12:19 PM PDT 8/15/2012 by Georg Szalai, Eric J. Lyman
The 65th edition of the Locarno film festival in the lakeside city in Switzerland once again drew a crowd, including acting and directing talent from different parts of the world. Here is THR's look at some of the big names, including Harry Belafonte, Alain Delon and Charlotte Rampling, who attended the event.
French veteran and sex symbol Alain Delon was among the stars who traveled to the lakeside Swiss film festival for its 65th edition. He received the life achievement award in Locarno. To the delight of his fans, he also discussed his career during a press conference.
The noted Thai auteur was in Locarno to head the international jury, which earned praise for some of its out-of-the-box prize selections. In addition to Brisseau’s The Girl From Nowhere, the jury honored a couple of unexpected actors - China’s An Nai for her understated role as a killer’s mother in Wo hai you hua yao shuo (When Night Falls) and Austrian actor Walter Saabel in just his second major acting role in Der Glanz des Tages.
The 66-year-old U.K. actress won the Locarno Excellence Award just like Gael Garcia Bernal. The festival also screened Barnady Southcombe's film I Anna, Rampling's latest, out of competition. The festival praised Rampling as “an enigmatic and fascinating actress whose unique magnetism and beauty have graced several landmarks of contemporary cinema.”
Gael Garcia Bernal
At just 33, the Mexico-born Garcia Bernal was one of the youngest actors to earn a career prize at a major festival when he was given Locarno’s Excellence Award. The diminutive actor, who reportedly stands just 5-foot-6, made reference to that when he told the Piazza Grande crowd: “I still have a lot of room to grow…perhaps not in terms of height, but in terms of acting and experience.”
Belafonte charmed Locarno audiences wherever he spoke, with impassioned explanations of racism he once faced in Hollywood, his relationship with director Otto Preminger (the subject of Locarno’s main retrospective this year), the need for activism, pop culture and politics. When he received his lifetime achievement prize in the Piazza Grande sparked a standing ovation.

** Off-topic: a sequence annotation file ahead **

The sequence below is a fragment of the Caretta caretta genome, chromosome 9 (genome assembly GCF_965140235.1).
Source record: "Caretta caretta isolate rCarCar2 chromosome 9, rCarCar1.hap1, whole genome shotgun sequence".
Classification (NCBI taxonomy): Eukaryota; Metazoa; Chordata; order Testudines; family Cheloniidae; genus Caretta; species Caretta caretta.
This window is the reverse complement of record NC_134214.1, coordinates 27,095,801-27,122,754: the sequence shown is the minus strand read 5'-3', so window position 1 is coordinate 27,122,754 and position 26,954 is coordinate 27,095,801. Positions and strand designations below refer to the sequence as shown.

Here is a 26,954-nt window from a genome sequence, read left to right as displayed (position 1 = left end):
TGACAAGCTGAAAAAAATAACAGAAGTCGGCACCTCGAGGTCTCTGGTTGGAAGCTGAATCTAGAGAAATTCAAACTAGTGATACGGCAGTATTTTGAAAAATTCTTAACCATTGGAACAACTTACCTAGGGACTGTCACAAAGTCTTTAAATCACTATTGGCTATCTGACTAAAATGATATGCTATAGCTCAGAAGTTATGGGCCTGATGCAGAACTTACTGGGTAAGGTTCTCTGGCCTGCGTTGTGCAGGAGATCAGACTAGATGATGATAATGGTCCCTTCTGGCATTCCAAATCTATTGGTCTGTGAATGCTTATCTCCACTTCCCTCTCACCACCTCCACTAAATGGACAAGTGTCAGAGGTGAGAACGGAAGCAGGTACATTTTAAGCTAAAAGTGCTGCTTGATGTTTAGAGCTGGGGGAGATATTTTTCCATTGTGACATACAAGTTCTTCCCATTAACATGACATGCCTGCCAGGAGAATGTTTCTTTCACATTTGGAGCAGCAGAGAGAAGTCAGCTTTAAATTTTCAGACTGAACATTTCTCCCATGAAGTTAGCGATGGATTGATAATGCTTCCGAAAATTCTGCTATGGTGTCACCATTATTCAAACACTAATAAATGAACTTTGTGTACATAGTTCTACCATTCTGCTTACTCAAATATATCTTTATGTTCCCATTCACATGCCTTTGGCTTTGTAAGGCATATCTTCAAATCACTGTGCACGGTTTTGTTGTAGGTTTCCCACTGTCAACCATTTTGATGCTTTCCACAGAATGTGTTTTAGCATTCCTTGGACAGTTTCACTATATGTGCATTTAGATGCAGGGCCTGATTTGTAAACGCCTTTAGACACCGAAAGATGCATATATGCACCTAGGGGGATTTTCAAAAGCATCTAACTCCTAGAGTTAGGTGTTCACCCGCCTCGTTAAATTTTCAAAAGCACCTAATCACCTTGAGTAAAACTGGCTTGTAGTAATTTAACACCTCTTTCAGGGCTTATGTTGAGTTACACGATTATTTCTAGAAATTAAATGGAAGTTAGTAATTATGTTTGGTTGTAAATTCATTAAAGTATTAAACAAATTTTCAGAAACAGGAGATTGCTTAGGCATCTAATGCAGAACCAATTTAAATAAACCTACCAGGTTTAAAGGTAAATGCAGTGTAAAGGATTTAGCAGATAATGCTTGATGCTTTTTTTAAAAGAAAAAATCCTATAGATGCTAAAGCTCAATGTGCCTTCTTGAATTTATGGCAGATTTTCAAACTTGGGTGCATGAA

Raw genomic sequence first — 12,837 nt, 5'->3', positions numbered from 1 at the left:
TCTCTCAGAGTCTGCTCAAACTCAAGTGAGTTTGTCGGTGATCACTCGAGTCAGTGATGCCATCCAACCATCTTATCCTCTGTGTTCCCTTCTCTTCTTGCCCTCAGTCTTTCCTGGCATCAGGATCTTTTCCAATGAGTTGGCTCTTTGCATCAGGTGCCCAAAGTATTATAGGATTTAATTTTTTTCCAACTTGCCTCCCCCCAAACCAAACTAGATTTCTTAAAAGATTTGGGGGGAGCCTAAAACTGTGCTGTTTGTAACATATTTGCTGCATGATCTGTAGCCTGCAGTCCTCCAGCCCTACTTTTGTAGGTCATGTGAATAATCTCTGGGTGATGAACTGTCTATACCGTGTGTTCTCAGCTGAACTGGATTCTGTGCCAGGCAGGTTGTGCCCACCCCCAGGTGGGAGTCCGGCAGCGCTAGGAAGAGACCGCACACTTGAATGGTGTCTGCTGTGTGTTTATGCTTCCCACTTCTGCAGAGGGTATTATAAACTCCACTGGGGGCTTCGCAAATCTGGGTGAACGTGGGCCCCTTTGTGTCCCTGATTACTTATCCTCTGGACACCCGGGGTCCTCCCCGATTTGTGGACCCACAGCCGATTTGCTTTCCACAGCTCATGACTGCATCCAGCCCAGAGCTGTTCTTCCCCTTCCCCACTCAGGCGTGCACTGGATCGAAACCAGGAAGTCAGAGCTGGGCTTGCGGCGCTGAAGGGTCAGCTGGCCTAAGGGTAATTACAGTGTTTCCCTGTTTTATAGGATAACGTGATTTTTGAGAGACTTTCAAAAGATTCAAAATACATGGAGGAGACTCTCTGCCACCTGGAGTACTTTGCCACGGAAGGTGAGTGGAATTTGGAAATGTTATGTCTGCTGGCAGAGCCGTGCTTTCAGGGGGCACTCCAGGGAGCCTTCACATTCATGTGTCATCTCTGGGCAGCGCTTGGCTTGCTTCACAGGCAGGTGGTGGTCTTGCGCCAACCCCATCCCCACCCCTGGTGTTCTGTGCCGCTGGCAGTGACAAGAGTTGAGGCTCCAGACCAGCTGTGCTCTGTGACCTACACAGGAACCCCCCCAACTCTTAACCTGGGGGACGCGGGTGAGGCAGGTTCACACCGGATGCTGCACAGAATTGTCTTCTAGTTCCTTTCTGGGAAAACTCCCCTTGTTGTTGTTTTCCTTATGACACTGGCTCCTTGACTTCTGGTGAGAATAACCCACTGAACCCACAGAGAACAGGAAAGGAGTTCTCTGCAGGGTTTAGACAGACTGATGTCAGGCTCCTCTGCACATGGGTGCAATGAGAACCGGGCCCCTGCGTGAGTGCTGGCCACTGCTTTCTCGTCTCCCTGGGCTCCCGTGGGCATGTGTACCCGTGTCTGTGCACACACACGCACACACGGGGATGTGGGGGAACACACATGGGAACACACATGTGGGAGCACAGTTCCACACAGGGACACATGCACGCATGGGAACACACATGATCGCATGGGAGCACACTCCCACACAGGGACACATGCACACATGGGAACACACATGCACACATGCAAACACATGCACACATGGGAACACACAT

Brisseau’s self-financed La fille de nulle part (The Girl From Nowhere) was not on many radar screens heading into the Locarno Film Festival, but the film Brisseau wrote, directed, produced, and starred in turned a lot of heads with its simple, but compelling stor line. The $90,000 cash prize that came with winning Locarno’s Golden Leopard prize was more than enough to pay for the film’s expenses.
The Locarno festival this year also honored Hong Kong director and producer Johnnie To with a lifetime achievement award. Part of the award presentation was lost in translation. When asked how he managed to always make his home so “beautiful, exciting and poetic, To’s translated answer was that he was happy to be in Locarno. But the 57-year-old also promised to return to the Swiss festival in the future with one of his films.
The enigmatic and reclusive French auteur was given Locarno’s top achievement prize, the Leopard of Honor. Carax stopped making full-length films for 13 years, and once he started again, with Holy Motors, Locarno was just his second stop, after Cannes, where the film premiered. His Master Class session was very well received, and the director even seemed to crack a smile during his award presentation.
Locarno featured an Otto Preminger retrospective, among other things. Part of it was a screening of Bonjour Tristesse, a dark love story. Mylene Demongeot, 76, who played Elsa in the film, a key supporting role, provided an introduction that many attendees wanted to catch. Said Demongeot: "This film is like a great wine that gets better as it gets older."
The Swiss festival's 65th edition also feted Mali director and screenwriter Souleymane Cisse. The 72-year-old teared up when talking about the bloody war in his home country and asking those in attendance to observe a moment of silence to honor the dead. Cisse said that Locarno was the first festival to honor him for a 40-year career, in which he directed just seven films.
Therapy? Yep, the 'Still Alice' star has had plenty. And now, today, the onetime outsider is a five-time Oscar nominee who also believes in family and the ability to control her own fate: "I've completely created my own life. Structure, it's all imposed." Watch video